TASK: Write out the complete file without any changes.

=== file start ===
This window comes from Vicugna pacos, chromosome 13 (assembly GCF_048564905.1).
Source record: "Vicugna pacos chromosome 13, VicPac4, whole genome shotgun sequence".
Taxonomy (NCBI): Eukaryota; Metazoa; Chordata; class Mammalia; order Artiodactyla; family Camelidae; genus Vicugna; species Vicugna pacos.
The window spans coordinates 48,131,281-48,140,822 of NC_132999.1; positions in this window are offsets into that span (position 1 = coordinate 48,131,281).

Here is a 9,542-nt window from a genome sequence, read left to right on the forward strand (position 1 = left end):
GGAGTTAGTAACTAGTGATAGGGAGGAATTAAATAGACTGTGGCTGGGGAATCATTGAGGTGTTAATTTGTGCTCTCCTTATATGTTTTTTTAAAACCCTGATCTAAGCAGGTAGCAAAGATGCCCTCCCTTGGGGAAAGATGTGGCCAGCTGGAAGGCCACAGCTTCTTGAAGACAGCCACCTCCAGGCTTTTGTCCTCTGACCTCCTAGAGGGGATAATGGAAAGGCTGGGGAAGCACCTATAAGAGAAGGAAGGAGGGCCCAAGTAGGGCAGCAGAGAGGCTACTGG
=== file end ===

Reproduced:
This window comes from Vicugna pacos, chromosome 13 (assembly GCF_048564905.1).
Source record: "Vicugna pacos chromosome 13, VicPac4, whole genome shotgun sequence".
Taxonomy (NCBI): Eukaryota; Metazoa; Chordata; class Mammalia; order Artiodactyla; family Camelidae; genus Vicugna; species Vicugna pacos.
The window spans coordinates 48,131,281-48,140,822 of NC_132999.1; positions in this window are offsets into that span (position 1 = coordinate 48,131,281).

Here is a 9,542-nt window from a genome sequence, read left to right on the forward strand (position 1 = left end):
GGAGTTAGTAACTAGTGATAGGGAGGAATTAAATAGACTGTGGCTGGGGAATCATTGAGGTGTTAATTTGTGCTCTCCTTATATGTTTTTTTAAAACCCTGATCTAAGCAGGTAGCAAAGATGCCCTCCCTTGGGGAAAGATGTGGCCAGCTGGAAGGCCACAGCTTCTTGAAGACAGCCACCTCCAGGCTTTTGTCCTCTGACCTCCTAGAGGGGATAATGGAAAGGCTGGGGAAGCACCTATAAGAGAAGGAAGGAGGGCCCAAGTAGGGCAGCAGAGAGGCTACTGG